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How to Be a Hero in the Mold of St. Valentine

It’s Valentine’s Day, which means all the drugstores are festooned in red and pink; the secular advice columns are out in force; and the really, really bad movies jockey for position on screens around the world.

Secular Valentine’s day is overly indulgent and kind of weird. This article, on the contrary, is about how to be a hero in the mold of St. Valentine, who defended marriage unto his death. It’s hard, but so is achieving the Kingdom of Heaven. May we all jump at the chance to fight for what God has joined together, even if it means the loss of our heads.

The St. Valentine story best known to Catholics goes like this:

Under the rule of Claudius the Cruel, Rome was involved in many unpopular and bloody campaigns. The emperor had to maintain a strong army, but was having a difficult time getting soldiers to join his military leagues. Claudius believed that Roman men were unwilling to join the army because of their strong attachment to their wives and families.

To get rid of the problem, Claudius banned all marriages and engagements in Rome. Valentine, realizing the injustice of the decree, defied Claudius and continued to perform marriages for young lovers in secret.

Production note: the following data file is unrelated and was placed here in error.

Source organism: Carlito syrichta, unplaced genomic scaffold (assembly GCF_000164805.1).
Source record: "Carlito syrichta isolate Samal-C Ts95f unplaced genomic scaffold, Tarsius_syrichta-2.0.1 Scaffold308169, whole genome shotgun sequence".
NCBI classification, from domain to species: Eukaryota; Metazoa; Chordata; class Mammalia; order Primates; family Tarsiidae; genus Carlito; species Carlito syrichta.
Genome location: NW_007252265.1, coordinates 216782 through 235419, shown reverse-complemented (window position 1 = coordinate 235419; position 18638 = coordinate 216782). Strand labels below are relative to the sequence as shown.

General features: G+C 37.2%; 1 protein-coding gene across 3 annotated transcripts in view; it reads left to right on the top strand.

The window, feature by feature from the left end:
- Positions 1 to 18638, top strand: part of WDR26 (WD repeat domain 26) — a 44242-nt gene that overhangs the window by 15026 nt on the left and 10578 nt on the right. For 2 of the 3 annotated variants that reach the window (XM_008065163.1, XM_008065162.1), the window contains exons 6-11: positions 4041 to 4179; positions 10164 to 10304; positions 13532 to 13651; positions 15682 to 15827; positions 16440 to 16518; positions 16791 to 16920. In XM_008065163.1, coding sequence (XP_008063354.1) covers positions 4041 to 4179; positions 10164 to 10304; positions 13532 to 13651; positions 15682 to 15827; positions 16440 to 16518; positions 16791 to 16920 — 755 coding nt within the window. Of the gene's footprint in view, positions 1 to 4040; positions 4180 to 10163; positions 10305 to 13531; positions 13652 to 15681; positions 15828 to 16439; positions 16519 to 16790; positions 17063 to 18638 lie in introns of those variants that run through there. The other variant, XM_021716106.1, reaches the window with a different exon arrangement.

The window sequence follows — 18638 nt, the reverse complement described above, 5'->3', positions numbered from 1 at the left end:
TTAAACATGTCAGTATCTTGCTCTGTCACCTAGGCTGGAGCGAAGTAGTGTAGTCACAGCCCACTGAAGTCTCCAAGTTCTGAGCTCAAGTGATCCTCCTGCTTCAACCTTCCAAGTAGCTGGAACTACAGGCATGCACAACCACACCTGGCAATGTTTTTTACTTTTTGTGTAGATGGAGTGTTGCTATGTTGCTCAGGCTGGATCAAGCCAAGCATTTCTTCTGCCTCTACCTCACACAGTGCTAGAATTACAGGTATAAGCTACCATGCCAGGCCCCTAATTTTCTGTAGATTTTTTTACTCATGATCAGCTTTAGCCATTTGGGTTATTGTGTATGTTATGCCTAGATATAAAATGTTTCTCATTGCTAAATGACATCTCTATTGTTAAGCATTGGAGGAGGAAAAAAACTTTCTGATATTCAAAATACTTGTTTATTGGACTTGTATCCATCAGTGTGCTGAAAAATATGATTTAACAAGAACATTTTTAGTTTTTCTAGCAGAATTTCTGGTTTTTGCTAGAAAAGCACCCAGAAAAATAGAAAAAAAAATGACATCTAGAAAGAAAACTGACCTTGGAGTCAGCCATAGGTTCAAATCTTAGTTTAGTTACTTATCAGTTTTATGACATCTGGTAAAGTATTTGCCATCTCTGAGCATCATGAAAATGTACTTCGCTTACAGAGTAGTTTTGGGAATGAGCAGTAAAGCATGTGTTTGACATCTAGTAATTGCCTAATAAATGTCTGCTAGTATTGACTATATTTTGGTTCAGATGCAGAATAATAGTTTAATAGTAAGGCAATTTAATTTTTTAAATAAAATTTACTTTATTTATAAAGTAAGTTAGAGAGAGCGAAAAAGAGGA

When Valentine’s actions were discovered, Claudius ordered that he be put to death. Valentine was arrested and dragged before the Prefect of Rome, who condemned him to be beaten to death with clubs and to have his head cut off. The sentence was carried out on February 14, on or about the year 270.

There are two points worth teasing out here.

1. St. Valentine defied the reigning culture in defense of marriage.

I’m here not to spit on flowers and chocolates. Spouses showing appreciation for each other will never go out of style and should be encouraged. But I do want to emphasize the word spouses. St. Valentine cared about those betrothed — not those “hanging out,” not those going on a few dates just for the heck of it, and most definitely not those “Netflixing and chilling” or shacked up or pretending to be married.

It’s important for boyfriends and girlfriends to have marriage in their minds. Guys should put out of their minds any fear of “baby rabies,” and girls need to stop pretending they can spend the rest of their lives choosing and choosing to find the perfect man. The point of dating is to get married soon and have lots of children.